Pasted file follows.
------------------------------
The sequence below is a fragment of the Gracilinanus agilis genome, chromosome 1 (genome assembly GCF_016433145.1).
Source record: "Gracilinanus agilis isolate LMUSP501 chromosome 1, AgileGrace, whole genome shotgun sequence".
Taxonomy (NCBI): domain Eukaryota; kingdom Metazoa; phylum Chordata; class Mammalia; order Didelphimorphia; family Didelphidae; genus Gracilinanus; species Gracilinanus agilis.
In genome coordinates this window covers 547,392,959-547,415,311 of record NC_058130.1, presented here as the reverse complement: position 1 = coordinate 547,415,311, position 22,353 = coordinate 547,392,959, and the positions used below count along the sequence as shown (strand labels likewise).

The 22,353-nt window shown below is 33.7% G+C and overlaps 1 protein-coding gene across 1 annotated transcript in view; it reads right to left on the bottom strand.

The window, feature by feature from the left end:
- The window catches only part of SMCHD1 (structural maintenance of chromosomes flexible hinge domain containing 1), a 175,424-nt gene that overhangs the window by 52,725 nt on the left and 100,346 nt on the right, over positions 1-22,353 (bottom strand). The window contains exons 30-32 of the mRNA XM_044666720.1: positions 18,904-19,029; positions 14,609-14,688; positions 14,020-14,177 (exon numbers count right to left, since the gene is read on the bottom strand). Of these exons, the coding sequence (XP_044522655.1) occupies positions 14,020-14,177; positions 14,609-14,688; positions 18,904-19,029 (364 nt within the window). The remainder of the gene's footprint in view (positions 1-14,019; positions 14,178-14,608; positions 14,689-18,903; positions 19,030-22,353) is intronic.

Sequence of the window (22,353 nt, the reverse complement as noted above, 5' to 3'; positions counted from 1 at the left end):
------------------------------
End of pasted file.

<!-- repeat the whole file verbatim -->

The sequence below is a fragment of the Gracilinanus agilis genome, chromosome 1 (genome assembly GCF_016433145.1).
Source record: "Gracilinanus agilis isolate LMUSP501 chromosome 1, AgileGrace, whole genome shotgun sequence".
Taxonomy (NCBI): domain Eukaryota; kingdom Metazoa; phylum Chordata; class Mammalia; order Didelphimorphia; family Didelphidae; genus Gracilinanus; species Gracilinanus agilis.
In genome coordinates this window covers 547,392,959-547,415,311 of record NC_058130.1, presented here as the reverse complement: position 1 = coordinate 547,415,311, position 22,353 = coordinate 547,392,959, and the positions used below count along the sequence as shown (strand labels likewise).

The 22,353-nt window shown below is 33.7% G+C and overlaps 1 protein-coding gene across 1 annotated transcript in view; it reads right to left on the bottom strand.

The window, feature by feature from the left end:
- The window catches only part of SMCHD1 (structural maintenance of chromosomes flexible hinge domain containing 1), a 175,424-nt gene that overhangs the window by 52,725 nt on the left and 100,346 nt on the right, over positions 1-22,353 (bottom strand). The window contains exons 30-32 of the mRNA XM_044666720.1: positions 18,904-19,029; positions 14,609-14,688; positions 14,020-14,177 (exon numbers count right to left, since the gene is read on the bottom strand). Of these exons, the coding sequence (XP_044522655.1) occupies positions 14,020-14,177; positions 14,609-14,688; positions 18,904-19,029 (364 nt within the window). The remainder of the gene's footprint in view (positions 1-14,019; positions 14,178-14,608; positions 14,689-18,903; positions 19,030-22,353) is intronic.

Sequence of the window (22,353 nt, the reverse complement as noted above, 5' to 3'; positions counted from 1 at the left end):